Gig review: Sam Fender at First Direct Arena, Leeds

When Sam Fender re-emerges after barely a minute offstage for his encore at Leeds’s First Direct Arena, he entreats his audience to the fact he is about to play a pair of Bruce Springsteen covers.

Sam Fender. Picture Charlotte Patmore

“They say he’s like a Geordie Springsteen,” he wryly quips, barely legible over the sell-out din of lager-drinking gig-goers one ladder away from swinging off the rafters. “I’m not doing myself any favours here.”

The North Shields native is more than simply the sum of his New Jersey influences; indeed, if anything, his penchant for marrying introspectively personal lyrics with slightly off-kilter widescreen anthemics recalls the confessional pains of Jeff Buckley crossed with the dreamy stratosphere of The War on Drugs as much as it does The Boss.

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But two albums on from the BRITs Critics’ Choice Award in 2019 that effectively anointed him on the upward trajectory he continues to furrow, the 27-year-old is well on the cusp of stepping out of their shadow; a rock-and-roll singer-songwriter fast carving out a reputation in his own image.

This stop – likely the biggest headline show of his career to date, at West Yorkshire’s premier 13,000-plus venue, after gigs in Newcastle and two nights at London’s Alexandra Palace – is the sort of resolutely unfussy performance arguably just a shade below the typical arena standard, well-honed from the resurgent festival circuit.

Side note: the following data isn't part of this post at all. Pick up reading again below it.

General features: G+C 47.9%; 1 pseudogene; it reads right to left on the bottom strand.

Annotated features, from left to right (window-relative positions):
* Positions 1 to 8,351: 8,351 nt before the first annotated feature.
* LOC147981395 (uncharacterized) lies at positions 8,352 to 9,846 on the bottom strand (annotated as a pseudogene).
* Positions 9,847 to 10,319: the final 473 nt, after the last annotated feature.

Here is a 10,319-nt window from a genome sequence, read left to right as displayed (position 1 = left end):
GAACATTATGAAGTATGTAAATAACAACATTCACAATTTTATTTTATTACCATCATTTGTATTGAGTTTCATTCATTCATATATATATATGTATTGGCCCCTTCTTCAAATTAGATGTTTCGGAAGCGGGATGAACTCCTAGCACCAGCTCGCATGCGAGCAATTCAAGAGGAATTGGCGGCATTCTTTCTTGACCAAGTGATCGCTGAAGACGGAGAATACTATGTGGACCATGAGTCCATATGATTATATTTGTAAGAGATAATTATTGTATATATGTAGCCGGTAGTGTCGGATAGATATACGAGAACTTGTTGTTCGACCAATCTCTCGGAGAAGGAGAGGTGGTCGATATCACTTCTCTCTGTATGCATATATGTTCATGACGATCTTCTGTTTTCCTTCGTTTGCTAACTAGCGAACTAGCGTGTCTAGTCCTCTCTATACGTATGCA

Fender is not the type of artist prone to choregraphed pyrotechnics or bladder-busting marathon sets – at least, not at this stage of his career – but the sheer breadth of his soundscapes means that he already feels like he could be well at home in venues like this.

Across a shade under 90 minutes, and piped on to the tune of John Williams’ The Imperial March from The Empire Strikes Back, he runs the gamut of his career to date, from the skyscraper monochrome plea of Will We Talk?, through self-professed early favourite The Borders, rendered in full billowing sax break mode, and all the way to newly-minted top-ten single Seventeen Going Under, the sort of blockbuster cut likely to be his stock-in-trade for years to come.

The two aforementioned Springsteen covers – a stripped-down Dancing in the Dark and faithfully sultry I’m On Fire – follow a more unorthodox garage punk rattle through the fabulously named Howdon Aldi Death Queue, and it all comes to a close with his generational-statement-in-the-making Hypersonic Missiles. He ain’t going places; he’s already arrived.